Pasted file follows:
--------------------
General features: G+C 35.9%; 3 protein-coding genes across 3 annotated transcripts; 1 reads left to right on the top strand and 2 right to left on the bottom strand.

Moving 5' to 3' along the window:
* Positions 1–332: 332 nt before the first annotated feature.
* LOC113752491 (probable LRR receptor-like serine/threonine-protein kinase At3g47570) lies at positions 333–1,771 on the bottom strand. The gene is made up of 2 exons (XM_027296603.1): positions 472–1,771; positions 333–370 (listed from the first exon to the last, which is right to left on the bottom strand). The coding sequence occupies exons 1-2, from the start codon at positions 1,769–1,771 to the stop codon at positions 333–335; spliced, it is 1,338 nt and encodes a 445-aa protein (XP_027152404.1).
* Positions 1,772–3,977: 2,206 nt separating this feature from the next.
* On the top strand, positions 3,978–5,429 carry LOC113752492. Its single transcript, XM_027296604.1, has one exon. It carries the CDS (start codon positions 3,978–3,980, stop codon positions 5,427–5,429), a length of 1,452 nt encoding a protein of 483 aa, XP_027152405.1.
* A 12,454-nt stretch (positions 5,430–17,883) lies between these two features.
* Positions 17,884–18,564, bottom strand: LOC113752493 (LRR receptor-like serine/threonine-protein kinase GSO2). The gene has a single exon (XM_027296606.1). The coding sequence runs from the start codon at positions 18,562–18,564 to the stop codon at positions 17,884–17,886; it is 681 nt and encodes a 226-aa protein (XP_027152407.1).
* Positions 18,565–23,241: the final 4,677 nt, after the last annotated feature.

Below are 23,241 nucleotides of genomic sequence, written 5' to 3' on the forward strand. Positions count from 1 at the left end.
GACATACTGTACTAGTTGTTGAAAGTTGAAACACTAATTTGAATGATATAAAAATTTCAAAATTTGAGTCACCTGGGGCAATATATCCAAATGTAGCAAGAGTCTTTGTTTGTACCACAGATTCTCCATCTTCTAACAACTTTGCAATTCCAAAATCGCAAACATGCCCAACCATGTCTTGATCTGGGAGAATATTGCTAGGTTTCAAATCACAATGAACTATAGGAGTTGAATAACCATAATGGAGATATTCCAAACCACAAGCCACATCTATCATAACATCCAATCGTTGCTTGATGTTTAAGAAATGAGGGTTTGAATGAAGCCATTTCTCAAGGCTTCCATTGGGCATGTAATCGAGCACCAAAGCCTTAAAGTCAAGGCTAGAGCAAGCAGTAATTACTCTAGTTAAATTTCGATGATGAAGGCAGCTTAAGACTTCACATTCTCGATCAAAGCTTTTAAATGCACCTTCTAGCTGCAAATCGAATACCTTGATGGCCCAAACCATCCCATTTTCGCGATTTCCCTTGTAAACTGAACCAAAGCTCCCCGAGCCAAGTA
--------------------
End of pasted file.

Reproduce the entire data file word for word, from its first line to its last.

General features: G+C 35.9%; 3 protein-coding genes across 3 annotated transcripts; 1 reads left to right on the top strand and 2 right to left on the bottom strand.

Moving 5' to 3' along the window:
* Positions 1–332: 332 nt before the first annotated feature.
* LOC113752491 (probable LRR receptor-like serine/threonine-protein kinase At3g47570) lies at positions 333–1,771 on the bottom strand. The gene is made up of 2 exons (XM_027296603.1): positions 472–1,771; positions 333–370 (listed from the first exon to the last, which is right to left on the bottom strand). The coding sequence occupies exons 1-2, from the start codon at positions 1,769–1,771 to the stop codon at positions 333–335; spliced, it is 1,338 nt and encodes a 445-aa protein (XP_027152404.1).
* Positions 1,772–3,977: 2,206 nt separating this feature from the next.
* On the top strand, positions 3,978–5,429 carry LOC113752492. Its single transcript, XM_027296604.1, has one exon. It carries the CDS (start codon positions 3,978–3,980, stop codon positions 5,427–5,429), a length of 1,452 nt encoding a protein of 483 aa, XP_027152405.1.
* A 12,454-nt stretch (positions 5,430–17,883) lies between these two features.
* Positions 17,884–18,564, bottom strand: LOC113752493 (LRR receptor-like serine/threonine-protein kinase GSO2). The gene has a single exon (XM_027296606.1). The coding sequence runs from the start codon at positions 18,562–18,564 to the stop codon at positions 17,884–17,886; it is 681 nt and encodes a 226-aa protein (XP_027152407.1).
* Positions 18,565–23,241: the final 4,677 nt, after the last annotated feature.

Below are 23,241 nucleotides of genomic sequence, written 5' to 3' on the forward strand. Positions count from 1 at the left end.
GACATACTGTACTAGTTGTTGAAAGTTGAAACACTAATTTGAATGATATAAAAATTTCAAAATTTGAGTCACCTGGGGCAATATATCCAAATGTAGCAAGAGTCTTTGTTTGTACCACAGATTCTCCATCTTCTAACAACTTTGCAATTCCAAAATCGCAAACATGCCCAACCATGTCTTGATCTGGGAGAATATTGCTAGGTTTCAAATCACAATGAACTATAGGAGTTGAATAACCATAATGGAGATATTCCAAACCACAAGCCACATCTATCATAACATCCAATCGTTGCTTGATGTTTAAGAAATGAGGGTTTGAATGAAGCCATTTCTCAAGGCTTCCATTGGGCATGTAATCGAGCACCAAAGCCTTAAAGTCAAGGCTAGAGCAAGCAGTAATTACTCTAGTTAAATTTCGATGATGAAGGCAGCTTAAGACTTCACATTCTCGATCAAAGCTTTTAAATGCACCTTCTAGCTGCAAATCGAATACCTTGATGGCCCAAACCATCCCATTTTCGCGATTTCCCTTGTAAACTGAACCAAAGCTCCCCGAGCCAAGTA